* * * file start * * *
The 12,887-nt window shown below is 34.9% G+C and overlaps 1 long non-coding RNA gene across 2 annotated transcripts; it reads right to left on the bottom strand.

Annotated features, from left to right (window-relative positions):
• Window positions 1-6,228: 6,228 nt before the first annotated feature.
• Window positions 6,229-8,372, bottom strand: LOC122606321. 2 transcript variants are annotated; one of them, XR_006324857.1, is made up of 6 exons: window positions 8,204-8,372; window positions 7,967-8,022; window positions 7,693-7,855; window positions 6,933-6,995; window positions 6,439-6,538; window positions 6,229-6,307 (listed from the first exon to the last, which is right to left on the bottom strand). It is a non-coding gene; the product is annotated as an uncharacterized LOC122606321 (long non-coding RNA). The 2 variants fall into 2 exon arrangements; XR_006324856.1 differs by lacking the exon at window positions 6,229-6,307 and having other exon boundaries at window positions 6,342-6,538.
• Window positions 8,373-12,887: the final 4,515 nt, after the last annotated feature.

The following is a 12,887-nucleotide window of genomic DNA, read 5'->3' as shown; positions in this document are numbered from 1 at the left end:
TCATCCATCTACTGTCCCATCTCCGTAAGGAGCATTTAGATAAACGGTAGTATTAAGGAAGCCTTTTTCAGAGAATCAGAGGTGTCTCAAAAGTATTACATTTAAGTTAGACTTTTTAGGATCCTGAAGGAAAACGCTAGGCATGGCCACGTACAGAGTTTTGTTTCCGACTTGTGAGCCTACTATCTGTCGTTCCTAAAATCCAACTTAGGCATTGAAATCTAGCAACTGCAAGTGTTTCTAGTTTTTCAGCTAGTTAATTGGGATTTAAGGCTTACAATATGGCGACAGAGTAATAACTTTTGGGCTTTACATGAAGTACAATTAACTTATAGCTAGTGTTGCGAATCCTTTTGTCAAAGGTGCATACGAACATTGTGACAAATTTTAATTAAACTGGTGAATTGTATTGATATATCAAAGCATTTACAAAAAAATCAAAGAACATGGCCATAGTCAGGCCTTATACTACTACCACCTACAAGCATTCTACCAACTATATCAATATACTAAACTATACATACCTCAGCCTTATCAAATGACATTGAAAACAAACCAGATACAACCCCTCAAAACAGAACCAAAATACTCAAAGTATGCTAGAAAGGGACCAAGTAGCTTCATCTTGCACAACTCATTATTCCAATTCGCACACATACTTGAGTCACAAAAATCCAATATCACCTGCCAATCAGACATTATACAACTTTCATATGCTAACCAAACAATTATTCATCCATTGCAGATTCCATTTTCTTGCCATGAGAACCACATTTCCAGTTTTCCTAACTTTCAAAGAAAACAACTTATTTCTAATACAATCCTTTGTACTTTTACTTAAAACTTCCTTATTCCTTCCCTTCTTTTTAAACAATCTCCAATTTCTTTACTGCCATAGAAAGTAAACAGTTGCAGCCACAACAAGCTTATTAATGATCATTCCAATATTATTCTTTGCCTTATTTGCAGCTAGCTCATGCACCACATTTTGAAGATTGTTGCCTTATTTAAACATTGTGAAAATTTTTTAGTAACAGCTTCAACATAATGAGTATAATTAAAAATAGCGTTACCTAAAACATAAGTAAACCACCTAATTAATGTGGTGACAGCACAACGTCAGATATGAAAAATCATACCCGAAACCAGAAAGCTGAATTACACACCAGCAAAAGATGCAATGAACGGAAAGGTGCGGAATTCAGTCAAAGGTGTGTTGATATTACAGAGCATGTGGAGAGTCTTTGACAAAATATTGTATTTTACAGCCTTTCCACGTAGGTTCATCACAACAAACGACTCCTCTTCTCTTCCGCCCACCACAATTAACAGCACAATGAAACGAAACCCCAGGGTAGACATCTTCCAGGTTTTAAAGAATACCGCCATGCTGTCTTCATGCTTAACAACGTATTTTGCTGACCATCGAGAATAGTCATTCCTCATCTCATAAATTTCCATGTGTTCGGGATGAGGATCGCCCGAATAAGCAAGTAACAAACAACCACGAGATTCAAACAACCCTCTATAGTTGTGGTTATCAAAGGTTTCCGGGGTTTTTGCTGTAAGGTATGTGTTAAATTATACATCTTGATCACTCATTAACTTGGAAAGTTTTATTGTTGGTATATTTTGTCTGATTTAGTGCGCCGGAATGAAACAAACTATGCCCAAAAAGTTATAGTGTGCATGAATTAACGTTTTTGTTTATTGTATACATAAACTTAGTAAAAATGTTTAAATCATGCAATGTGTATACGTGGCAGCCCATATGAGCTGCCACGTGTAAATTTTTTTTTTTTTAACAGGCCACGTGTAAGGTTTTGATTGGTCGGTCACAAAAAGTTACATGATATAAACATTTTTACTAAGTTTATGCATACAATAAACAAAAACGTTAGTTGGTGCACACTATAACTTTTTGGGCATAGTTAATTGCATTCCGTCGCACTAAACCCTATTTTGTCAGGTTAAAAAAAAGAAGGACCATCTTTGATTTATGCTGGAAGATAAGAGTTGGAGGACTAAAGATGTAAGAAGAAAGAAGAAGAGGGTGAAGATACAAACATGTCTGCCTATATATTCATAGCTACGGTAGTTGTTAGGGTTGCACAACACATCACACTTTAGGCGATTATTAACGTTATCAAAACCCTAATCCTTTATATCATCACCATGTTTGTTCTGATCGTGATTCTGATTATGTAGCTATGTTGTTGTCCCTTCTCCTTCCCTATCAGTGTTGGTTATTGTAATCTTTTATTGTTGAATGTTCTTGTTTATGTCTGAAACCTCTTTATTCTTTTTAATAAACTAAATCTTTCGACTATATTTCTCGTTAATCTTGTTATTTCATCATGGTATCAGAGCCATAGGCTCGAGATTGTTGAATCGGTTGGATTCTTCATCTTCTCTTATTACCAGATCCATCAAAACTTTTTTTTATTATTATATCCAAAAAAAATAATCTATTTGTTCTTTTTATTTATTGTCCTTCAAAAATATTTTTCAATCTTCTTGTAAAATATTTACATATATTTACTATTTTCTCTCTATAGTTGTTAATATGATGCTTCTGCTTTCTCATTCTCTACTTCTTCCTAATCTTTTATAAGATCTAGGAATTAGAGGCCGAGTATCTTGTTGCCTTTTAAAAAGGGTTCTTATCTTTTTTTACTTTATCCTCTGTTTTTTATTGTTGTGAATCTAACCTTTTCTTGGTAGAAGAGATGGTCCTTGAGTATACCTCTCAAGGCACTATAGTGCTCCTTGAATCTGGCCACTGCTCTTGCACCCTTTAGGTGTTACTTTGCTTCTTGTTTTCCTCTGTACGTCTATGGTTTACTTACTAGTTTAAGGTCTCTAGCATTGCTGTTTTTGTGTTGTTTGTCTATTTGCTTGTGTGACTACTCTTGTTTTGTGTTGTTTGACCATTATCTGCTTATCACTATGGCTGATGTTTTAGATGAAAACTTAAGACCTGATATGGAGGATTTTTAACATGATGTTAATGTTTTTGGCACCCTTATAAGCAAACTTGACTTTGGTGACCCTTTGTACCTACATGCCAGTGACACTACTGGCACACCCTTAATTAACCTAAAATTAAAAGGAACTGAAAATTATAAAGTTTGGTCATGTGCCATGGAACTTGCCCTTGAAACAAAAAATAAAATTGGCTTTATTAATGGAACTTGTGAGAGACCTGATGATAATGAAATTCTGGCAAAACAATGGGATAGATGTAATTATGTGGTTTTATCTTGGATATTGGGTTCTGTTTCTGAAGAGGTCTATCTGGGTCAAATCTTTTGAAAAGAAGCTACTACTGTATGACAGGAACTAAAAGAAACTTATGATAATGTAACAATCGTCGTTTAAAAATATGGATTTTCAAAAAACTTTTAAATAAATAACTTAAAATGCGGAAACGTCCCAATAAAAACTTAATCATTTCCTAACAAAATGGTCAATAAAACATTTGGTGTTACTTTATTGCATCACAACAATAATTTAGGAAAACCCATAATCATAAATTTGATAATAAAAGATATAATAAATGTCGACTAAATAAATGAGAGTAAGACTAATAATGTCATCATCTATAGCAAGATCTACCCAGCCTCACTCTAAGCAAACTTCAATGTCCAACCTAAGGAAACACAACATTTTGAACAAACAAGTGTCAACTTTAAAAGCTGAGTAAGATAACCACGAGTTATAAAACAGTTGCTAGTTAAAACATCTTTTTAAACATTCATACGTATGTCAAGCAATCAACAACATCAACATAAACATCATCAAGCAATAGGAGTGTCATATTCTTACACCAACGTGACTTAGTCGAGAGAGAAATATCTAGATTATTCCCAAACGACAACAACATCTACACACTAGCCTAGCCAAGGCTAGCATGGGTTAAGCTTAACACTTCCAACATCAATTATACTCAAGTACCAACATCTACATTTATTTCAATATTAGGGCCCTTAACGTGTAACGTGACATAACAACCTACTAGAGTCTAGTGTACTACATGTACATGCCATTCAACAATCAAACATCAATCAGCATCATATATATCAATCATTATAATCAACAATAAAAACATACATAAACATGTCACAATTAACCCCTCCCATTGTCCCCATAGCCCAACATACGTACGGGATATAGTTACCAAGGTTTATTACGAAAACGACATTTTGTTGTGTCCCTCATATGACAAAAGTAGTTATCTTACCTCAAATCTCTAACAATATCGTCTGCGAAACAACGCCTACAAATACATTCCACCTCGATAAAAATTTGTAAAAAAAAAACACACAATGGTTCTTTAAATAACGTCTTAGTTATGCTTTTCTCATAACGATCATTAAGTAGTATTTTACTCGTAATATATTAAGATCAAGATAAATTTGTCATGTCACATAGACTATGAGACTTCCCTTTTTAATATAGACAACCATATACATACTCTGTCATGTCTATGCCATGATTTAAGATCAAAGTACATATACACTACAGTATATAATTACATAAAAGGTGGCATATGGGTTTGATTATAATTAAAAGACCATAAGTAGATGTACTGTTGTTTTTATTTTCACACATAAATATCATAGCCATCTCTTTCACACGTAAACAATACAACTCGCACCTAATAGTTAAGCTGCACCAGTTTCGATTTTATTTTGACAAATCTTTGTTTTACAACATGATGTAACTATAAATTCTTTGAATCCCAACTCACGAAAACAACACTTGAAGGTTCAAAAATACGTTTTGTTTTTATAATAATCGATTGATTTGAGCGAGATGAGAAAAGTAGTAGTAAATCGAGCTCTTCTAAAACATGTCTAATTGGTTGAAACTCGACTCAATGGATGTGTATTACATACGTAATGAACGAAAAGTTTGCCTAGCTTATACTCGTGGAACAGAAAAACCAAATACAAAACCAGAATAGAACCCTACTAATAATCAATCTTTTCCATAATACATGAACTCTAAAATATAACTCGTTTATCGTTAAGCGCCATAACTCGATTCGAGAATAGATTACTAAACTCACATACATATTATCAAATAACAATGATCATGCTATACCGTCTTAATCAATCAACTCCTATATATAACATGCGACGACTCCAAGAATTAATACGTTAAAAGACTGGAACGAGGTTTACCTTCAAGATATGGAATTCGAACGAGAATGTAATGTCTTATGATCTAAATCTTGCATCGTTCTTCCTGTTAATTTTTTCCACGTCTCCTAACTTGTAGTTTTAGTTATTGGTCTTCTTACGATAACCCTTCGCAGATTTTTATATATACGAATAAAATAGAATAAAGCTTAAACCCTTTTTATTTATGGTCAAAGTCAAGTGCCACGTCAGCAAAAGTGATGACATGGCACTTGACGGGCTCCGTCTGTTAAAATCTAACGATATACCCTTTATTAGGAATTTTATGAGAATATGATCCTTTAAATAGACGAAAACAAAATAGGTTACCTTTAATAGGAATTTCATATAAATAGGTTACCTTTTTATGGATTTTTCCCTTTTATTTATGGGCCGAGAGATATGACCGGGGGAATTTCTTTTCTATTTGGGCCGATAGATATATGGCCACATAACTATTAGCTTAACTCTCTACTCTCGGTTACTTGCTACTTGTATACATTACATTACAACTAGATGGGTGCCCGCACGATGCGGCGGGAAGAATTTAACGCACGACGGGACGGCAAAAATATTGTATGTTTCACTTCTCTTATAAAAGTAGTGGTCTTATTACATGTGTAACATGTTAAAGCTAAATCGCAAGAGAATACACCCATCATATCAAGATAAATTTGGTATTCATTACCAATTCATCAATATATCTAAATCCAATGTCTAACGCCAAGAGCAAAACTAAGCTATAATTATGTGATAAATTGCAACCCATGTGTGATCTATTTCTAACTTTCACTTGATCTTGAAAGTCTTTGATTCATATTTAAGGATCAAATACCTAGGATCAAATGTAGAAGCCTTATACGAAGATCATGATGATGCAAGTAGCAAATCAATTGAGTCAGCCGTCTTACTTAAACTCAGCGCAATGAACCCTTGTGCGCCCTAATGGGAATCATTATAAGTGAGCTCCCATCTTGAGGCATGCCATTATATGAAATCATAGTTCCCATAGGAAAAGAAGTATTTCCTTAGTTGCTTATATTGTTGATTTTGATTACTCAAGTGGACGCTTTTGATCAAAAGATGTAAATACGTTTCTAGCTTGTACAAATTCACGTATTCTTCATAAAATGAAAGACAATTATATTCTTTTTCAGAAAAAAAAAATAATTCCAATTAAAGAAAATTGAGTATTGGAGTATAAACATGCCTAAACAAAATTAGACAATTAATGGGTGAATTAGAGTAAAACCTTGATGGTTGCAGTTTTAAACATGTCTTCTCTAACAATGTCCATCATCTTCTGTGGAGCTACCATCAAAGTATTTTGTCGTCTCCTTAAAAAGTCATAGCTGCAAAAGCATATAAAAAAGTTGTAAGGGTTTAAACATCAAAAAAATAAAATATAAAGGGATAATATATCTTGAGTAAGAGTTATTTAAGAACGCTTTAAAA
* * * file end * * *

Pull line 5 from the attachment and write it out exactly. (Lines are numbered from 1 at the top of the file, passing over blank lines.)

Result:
• Window positions 8,373-12,887: the final 4,515 nt, after the last annotated feature.